• Many websites will employ anti-scraping and parsing measures to prevent you from sending too many requests from one IP address. Using proxies in your scripts eliminates this problem, as you’ll be able to make requests from multiple locations worldwide and ensure total anonymity of where the requests are coming from;
  • A parsed result may not always be clean – therefore, it’s helpful to apply methods such as result.text.strip() that will return only string values without any extra spaces, symbols, HTML tags, or other extra nuisances that make your data look messy;
  • Do you copy and paste all your parsed data from the Terminal into a notepad, pass it on to your data analysts, and wonder why they’re giving you a side-eye? Well, they can probably tell you why, and that’s because it’s always easier to work with data presented in structured CSV, XML, JSON, or similar files. Improve your code and have it write data into a new file instead of a Terminal;
  • Make sure to follow the requirements inside a website’s robots.txt file. This file tells what pages can be web crawled and scraped and which shouldn’t be touched and left alone. Respect the robots!
  • Some pages might not be easy to iterate in your script – they won’t have numbering in their links or follow a logical structure. Therefore, you might need to prepare an array of links and loop through them instead. Prepare a text file with all of the links and have your script read from it, make a request, parse the response, and go to the next link.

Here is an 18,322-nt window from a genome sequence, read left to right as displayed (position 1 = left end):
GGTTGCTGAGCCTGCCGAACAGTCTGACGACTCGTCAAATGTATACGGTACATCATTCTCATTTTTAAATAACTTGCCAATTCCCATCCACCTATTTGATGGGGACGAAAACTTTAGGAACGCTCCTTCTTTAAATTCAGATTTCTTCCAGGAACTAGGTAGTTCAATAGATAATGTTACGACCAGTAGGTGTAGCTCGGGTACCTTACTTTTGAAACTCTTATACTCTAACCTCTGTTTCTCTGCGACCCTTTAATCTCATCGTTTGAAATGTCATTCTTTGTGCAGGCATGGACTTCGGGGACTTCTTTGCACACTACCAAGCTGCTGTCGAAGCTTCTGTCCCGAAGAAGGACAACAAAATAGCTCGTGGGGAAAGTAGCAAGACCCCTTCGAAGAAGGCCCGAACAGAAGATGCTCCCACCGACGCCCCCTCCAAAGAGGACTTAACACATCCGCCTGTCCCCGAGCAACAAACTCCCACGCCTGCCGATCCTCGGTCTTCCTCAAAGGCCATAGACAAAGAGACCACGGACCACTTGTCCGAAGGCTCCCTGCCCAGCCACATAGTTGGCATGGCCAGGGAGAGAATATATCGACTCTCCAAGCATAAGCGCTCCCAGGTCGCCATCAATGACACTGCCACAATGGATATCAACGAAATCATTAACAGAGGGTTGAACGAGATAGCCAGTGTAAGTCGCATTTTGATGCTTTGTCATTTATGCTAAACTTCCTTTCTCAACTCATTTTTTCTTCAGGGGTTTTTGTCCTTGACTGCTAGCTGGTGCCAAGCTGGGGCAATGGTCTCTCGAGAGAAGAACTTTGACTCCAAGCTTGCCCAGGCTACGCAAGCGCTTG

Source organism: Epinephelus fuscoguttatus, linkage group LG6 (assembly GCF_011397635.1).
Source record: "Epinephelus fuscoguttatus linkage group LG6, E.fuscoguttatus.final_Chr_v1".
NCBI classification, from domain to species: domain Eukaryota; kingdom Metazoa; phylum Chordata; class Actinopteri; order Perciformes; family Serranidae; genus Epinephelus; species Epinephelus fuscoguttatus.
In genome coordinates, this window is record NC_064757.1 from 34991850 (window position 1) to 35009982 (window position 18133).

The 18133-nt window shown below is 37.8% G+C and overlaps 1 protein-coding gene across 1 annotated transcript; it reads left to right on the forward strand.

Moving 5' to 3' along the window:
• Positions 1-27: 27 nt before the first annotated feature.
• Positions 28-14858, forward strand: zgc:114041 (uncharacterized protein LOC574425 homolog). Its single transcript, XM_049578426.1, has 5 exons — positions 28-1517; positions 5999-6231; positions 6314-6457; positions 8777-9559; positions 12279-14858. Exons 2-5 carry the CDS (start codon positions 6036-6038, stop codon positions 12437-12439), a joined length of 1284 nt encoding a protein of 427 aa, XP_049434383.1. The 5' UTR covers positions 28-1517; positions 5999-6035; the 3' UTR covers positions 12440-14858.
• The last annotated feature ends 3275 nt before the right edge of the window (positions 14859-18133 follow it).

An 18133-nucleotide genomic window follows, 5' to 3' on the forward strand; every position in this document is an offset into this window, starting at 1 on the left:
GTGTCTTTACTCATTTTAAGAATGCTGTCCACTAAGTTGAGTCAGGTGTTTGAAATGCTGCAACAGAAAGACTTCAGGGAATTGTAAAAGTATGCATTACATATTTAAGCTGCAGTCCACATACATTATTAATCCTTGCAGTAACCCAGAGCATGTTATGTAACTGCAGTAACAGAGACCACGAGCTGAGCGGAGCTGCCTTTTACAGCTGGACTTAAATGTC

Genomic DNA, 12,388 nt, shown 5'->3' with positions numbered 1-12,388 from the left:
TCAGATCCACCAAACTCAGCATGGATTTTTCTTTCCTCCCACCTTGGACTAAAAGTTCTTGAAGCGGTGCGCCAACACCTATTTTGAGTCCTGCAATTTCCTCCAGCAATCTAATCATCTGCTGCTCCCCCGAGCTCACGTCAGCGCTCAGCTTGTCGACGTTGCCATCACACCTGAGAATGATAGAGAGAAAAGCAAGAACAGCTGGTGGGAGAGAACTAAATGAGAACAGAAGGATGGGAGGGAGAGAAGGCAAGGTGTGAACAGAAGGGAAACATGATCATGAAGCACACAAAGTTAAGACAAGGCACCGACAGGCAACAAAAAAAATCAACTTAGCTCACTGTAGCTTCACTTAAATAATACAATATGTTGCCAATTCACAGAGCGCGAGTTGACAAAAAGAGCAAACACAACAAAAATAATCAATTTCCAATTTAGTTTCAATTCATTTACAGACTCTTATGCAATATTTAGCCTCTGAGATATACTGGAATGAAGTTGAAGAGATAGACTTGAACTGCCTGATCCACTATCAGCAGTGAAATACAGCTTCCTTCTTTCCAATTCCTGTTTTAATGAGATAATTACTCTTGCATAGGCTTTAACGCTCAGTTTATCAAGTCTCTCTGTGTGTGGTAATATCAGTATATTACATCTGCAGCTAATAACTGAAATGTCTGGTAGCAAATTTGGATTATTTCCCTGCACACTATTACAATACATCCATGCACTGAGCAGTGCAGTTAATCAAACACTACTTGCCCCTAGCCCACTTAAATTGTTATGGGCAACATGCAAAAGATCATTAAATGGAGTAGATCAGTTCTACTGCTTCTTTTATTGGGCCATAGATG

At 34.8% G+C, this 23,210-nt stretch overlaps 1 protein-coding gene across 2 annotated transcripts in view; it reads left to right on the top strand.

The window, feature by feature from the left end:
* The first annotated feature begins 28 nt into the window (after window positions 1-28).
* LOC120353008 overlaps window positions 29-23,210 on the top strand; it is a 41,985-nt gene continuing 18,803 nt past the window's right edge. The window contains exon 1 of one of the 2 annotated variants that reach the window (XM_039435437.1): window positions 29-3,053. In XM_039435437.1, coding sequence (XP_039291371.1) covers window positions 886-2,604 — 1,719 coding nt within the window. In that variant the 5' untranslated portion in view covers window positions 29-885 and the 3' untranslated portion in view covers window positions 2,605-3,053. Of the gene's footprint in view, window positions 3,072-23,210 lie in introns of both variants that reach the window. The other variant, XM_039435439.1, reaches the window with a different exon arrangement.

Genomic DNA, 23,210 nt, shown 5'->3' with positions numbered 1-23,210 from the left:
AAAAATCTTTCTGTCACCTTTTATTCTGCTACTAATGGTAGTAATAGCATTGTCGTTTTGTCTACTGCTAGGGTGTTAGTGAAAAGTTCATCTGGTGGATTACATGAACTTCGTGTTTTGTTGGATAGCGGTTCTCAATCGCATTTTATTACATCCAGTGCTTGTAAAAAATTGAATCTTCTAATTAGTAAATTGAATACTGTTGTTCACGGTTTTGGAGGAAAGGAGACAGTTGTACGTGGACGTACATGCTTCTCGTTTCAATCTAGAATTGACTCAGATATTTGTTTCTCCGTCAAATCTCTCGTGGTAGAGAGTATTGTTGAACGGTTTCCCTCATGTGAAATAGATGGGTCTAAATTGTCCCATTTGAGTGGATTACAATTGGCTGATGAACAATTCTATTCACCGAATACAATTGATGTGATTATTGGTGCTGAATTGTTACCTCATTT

• A dynamic website can be harder to scrape, as it might not provide a full HTML response as soon as it is loaded. As more and more websites are being built with the help of JavaScript, this is becoming a more frequent occurrence. You’ll need to adjust your HTML parser script to have a slight delay or use headless browsers built for handling dynamic content.

Final thoughts

In this article, you’ve gained a basic understanding of the benefits of data parsing, how to use Beautiful Soup, and explored examples of how it can be used for parsing web information. We’ve only touched the basics, and there’re still many things you can expand your knowledge on. If you wish to continue your parsing journey, read the official Beautiful Soup documentation to learn about it more in-depth. You should also check out our fantastic proxy options to help you scrape the web without any risks or issues!

About the author

Zilvinas Tamulis

Technical Copywriter

Zilvinas is an experienced technical copywriter specializing in web development and network technologies. With extensive proxy and web scraping knowledge, he’s eager to share valuable insights and practical tips for confidently navigating the digital world.


All information on Smartproxy Blog is provided on an "as is" basis and for informational purposes only. We make no representation and disclaim all liability with respect to your use of any information contained on Smartproxy Blog or any third-party websites that may be linked therein.

Frequently asked questions

How to parse data using Beautiful Soup?

You can parse HTML data with Beautiful Soup by installing it as a library and importing it into your Python script. You can then write HTML parser code to get structured data from a web page. Check out this guide's Parse data with Beautiful Soup section to learn more!

Which parser to use in Beautiful Soup?

Is Beautiful Soup good for web scraping?

What is the best parsing language?

Is Beautiful Soup easy to learn?

Related articles

© 2018-2024, All Rights Reserved